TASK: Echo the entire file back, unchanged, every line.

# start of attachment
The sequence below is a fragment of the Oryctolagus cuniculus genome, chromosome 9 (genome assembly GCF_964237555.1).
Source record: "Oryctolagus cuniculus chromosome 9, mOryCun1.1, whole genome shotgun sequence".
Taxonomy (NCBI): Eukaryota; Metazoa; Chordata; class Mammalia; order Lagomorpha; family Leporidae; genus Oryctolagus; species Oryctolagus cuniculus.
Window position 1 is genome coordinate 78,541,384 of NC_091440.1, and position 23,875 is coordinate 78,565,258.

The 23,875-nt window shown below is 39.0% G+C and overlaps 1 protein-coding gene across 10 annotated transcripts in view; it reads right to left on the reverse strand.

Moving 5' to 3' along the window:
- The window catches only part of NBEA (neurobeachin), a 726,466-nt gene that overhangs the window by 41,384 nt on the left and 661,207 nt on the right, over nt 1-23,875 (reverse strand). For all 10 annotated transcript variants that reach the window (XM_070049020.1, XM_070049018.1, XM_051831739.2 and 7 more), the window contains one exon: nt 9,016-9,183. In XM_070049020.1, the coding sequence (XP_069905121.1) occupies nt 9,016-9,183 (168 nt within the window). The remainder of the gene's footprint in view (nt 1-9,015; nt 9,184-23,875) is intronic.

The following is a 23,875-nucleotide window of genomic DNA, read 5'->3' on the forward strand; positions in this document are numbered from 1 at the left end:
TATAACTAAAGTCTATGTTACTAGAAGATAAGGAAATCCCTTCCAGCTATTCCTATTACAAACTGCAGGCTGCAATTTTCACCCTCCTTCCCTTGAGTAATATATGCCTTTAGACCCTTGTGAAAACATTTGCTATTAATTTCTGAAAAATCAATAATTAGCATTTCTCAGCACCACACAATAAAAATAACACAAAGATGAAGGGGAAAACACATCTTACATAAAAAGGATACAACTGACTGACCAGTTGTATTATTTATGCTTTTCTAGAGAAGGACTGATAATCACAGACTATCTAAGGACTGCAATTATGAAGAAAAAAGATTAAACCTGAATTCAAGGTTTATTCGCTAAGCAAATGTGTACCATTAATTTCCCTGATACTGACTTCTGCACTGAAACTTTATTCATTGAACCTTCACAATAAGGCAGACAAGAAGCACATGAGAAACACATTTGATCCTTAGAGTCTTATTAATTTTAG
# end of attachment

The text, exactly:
The sequence below is a fragment of the Oryctolagus cuniculus genome, chromosome 9 (genome assembly GCF_964237555.1).
Source record: "Oryctolagus cuniculus chromosome 9, mOryCun1.1, whole genome shotgun sequence".
Taxonomy (NCBI): Eukaryota; Metazoa; Chordata; class Mammalia; order Lagomorpha; family Leporidae; genus Oryctolagus; species Oryctolagus cuniculus.
Window position 1 is genome coordinate 78,541,384 of NC_091440.1, and position 23,875 is coordinate 78,565,258.

The 23,875-nt window shown below is 39.0% G+C and overlaps 1 protein-coding gene across 10 annotated transcripts in view; it reads right to left on the reverse strand.

Moving 5' to 3' along the window:
- The window catches only part of NBEA (neurobeachin), a 726,466-nt gene that overhangs the window by 41,384 nt on the left and 661,207 nt on the right, over nt 1-23,875 (reverse strand). For all 10 annotated transcript variants that reach the window (XM_070049020.1, XM_070049018.1, XM_051831739.2 and 7 more), the window contains one exon: nt 9,016-9,183. In XM_070049020.1, the coding sequence (XP_069905121.1) occupies nt 9,016-9,183 (168 nt within the window). The remainder of the gene's footprint in view (nt 1-9,015; nt 9,184-23,875) is intronic.

The following is a 23,875-nucleotide window of genomic DNA, read 5'->3' on the forward strand; positions in this document are numbered from 1 at the left end:
TATAACTAAAGTCTATGTTACTAGAAGATAAGGAAATCCCTTCCAGCTATTCCTATTACAAACTGCAGGCTGCAATTTTCACCCTCCTTCCCTTGAGTAATATATGCCTTTAGACCCTTGTGAAAACATTTGCTATTAATTTCTGAAAAATCAATAATTAGCATTTCTCAGCACCACACAATAAAAATAACACAAAGATGAAGGGGAAAACACATCTTACATAAAAAGGATACAACTGACTGACCAGTTGTATTATTTATGCTTTTCTAGAGAAGGACTGATAATCACAGACTATCTAAGGACTGCAATTATGAAGAAAAAAGATTAAACCTGAATTCAAGGTTTATTCGCTAAGCAAATGTGTACCATTAATTTCCCTGATACTGACTTCTGCACTGAAACTTTATTCATTGAACCTTCACAATAAGGCAGACAAGAAGCACATGAGAAACACATTTGATCCTTAGAGTCTTATTAATTTTAG